Joe Biden Breaks Barack Obama’s Popular Vote Record; Trump’s Vote Close Behind

Joe Biden Breaks Barack Obama’s Popular Vote Record; Trump’s Vote Close Behind
Democratic presidential nominee Joe Biden speaks as he arrives with his granddaughters in Scranton, Pa., on Nov. 3, 2020. (Angela Weiss/AFP via Getty Images)
Janita Kan

Democratic nominee Joe Biden has surpassed former President Barack Obama’s 2008 popular vote record and has won more overall votes than any other presidential candidate in U.S. history.

With ballots still being counted, Biden is leading the popular vote with 72,187,250 votes (50.4 percent) against President Donald Trump who has earned 68,691,756 votes (48 percent) as of Thursday morning (EST), according to the Associated Press. Biden’s current vote tally surpasses Obama’s record of 69,498,516 set in 2008 in a race against Sen. John McCain, while Trump is on track to exceed the record as well.

Winning the popular vote does not mean winning the election. In 2016, Hillary Clinton won the popular vote against Trump, surpassing him in over 2 million votes, but failed to receive enough electoral college votes.

Candidates must win 270 electoral college votes to secure the White House. As of Thursday morning (EST), Biden has won 264 electoral college votes, while Trump collected 214, according to the Associated Press and Fox News, which has included Arizona in their count. Meanwhile, Decision Desk and other media have not called the winner for Arizona, which means Biden has only won 253 votes in those tallies.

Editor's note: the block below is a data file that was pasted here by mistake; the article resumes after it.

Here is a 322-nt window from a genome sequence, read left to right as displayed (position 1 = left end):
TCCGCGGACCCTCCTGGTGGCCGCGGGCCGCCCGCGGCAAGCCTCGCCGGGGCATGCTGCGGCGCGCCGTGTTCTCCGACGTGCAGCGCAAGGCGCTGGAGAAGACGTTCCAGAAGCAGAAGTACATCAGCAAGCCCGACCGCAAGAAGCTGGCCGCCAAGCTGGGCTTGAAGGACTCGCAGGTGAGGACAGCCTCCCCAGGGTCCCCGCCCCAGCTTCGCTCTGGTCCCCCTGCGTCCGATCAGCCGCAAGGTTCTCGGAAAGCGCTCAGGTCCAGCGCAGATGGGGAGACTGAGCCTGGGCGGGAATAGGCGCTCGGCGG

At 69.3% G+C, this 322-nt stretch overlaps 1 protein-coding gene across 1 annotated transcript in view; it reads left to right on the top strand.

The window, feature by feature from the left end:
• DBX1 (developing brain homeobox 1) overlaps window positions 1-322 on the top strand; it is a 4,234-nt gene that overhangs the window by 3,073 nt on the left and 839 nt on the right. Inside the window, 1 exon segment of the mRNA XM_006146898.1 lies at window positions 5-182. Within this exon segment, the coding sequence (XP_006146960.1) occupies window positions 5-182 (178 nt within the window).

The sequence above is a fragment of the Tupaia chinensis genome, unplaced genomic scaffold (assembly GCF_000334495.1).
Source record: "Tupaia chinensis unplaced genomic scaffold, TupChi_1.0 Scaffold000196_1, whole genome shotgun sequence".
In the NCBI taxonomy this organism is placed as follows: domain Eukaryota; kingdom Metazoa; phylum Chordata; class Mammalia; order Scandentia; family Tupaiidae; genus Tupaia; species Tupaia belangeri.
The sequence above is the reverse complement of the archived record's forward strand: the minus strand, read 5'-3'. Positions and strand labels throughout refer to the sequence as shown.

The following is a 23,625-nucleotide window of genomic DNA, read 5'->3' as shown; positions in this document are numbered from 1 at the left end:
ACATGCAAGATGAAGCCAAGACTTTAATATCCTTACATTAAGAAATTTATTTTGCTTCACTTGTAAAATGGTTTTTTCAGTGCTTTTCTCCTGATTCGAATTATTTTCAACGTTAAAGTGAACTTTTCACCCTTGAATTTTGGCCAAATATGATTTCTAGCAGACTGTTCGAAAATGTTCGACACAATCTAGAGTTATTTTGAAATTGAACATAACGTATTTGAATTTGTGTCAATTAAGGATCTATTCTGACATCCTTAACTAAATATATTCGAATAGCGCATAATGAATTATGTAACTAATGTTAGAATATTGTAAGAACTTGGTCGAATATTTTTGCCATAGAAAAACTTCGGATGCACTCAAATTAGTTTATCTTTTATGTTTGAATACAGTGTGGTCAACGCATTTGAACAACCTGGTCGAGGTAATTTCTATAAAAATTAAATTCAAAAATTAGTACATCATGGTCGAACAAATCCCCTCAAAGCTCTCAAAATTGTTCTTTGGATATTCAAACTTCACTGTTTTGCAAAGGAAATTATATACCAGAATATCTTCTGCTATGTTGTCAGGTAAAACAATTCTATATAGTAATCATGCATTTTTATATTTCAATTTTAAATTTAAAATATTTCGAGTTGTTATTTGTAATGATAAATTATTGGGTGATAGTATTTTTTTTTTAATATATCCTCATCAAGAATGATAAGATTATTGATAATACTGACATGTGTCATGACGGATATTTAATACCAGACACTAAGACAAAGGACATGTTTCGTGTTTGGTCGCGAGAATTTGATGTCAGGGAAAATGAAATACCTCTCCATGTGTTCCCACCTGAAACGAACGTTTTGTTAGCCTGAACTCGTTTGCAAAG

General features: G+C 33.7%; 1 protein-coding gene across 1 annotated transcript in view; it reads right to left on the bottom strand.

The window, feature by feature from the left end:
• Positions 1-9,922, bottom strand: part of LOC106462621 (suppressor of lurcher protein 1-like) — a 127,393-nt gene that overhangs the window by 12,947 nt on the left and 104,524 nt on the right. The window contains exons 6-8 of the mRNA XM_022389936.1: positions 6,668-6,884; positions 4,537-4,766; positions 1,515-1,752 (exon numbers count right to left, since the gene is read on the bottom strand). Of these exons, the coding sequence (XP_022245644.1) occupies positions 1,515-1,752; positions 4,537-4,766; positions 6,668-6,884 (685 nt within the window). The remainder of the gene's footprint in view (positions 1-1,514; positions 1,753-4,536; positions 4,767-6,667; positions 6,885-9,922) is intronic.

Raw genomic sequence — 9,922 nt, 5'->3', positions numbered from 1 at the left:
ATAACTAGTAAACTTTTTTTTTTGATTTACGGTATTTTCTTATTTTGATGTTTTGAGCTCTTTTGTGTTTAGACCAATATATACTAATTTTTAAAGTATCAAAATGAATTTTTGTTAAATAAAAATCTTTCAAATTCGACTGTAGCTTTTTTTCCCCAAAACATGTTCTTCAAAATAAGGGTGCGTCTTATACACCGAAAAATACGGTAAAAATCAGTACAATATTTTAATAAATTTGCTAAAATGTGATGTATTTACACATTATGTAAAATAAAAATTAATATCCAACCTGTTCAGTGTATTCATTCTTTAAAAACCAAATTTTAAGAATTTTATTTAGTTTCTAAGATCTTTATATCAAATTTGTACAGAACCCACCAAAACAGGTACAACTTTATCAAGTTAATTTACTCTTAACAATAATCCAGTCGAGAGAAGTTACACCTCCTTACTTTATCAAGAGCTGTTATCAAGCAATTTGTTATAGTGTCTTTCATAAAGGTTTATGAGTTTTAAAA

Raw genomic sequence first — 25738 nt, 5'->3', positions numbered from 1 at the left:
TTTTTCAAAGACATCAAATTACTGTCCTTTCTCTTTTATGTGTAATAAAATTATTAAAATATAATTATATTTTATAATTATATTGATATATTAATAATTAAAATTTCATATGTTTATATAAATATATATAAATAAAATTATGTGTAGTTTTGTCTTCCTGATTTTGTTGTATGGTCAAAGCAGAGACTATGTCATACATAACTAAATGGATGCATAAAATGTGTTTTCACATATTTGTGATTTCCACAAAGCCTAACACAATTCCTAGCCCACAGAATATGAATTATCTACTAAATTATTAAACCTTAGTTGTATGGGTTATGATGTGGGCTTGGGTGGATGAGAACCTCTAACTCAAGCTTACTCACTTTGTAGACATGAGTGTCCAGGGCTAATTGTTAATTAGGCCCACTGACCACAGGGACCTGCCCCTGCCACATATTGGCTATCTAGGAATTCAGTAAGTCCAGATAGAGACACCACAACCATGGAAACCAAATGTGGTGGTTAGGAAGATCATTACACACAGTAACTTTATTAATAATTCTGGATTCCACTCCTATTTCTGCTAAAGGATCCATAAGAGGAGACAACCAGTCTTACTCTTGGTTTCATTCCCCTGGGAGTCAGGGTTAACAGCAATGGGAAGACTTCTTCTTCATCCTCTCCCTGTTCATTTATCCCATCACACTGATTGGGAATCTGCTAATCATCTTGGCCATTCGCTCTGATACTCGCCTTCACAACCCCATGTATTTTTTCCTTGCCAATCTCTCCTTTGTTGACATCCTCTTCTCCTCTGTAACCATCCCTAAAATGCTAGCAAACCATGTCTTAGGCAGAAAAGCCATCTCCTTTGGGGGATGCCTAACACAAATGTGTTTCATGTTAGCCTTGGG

Arizona, a key battleground state that was won by Trump in 2016, is crucial for the president if he is to win re-election. Although AP and other media called the state for Biden early on, Phoenix-based data analysis and political consulting firm Data Orbital said the ballots still being counted may be heavily Republican, which could potentially flip the state for Trump.
Vote counts in the state on Thursday morning show that Trump’s vote deficit had shrunk after Maricopa County reported a difference of around 75,000 votes compared to over 85,000 votes previously. Meanwhile, the Associated Press reported on Thursday that Biden has 1,469,341 votes in all of Arizona, while Trump has 1,400,951, a difference of 68,390 votes, with 88 percent of the precincts reporting.
The surge in popularity for both candidates could be due to the high turnout of voters and early voting this year. The strong turnout follows the country’s population growth of over 20 million in the last decade and high enthusiasm among voters for both sides. Several states have seen their 2020 voters turnout surpass 2016 numbers.

On Wednesday, Biden made comments about his lead in the popular vote, saying that it is “of special significance to me that we’ve won with the majority of the American people,” while declaring that he believes that he would become victorious.

“And every indication is that the majority will grow. We have a popular vote lead of nearly 3 million votes, and every indication is that will grow,” the former vice president said.

On Thursday morning the election remained undecided as several battleground states such as Arizona, North Carolina, Pennsylvania, and Georgia were still counting votes. Trump on Wednesday evening declared victory in North Carolina, Pennsylvania, and Georgia.

We have claimed, for Electoral Vote purposes, the Commonwealth of Pennsylvania (which won’t allow legal observers) the State of Georgia, and the State of North Carolina, each one of which has a BIG Trump lead,” Trump wrote.

No news outlets or organizations have declared the states for Trump.

Tom Ozimek and Jack Phillips contributed to this report.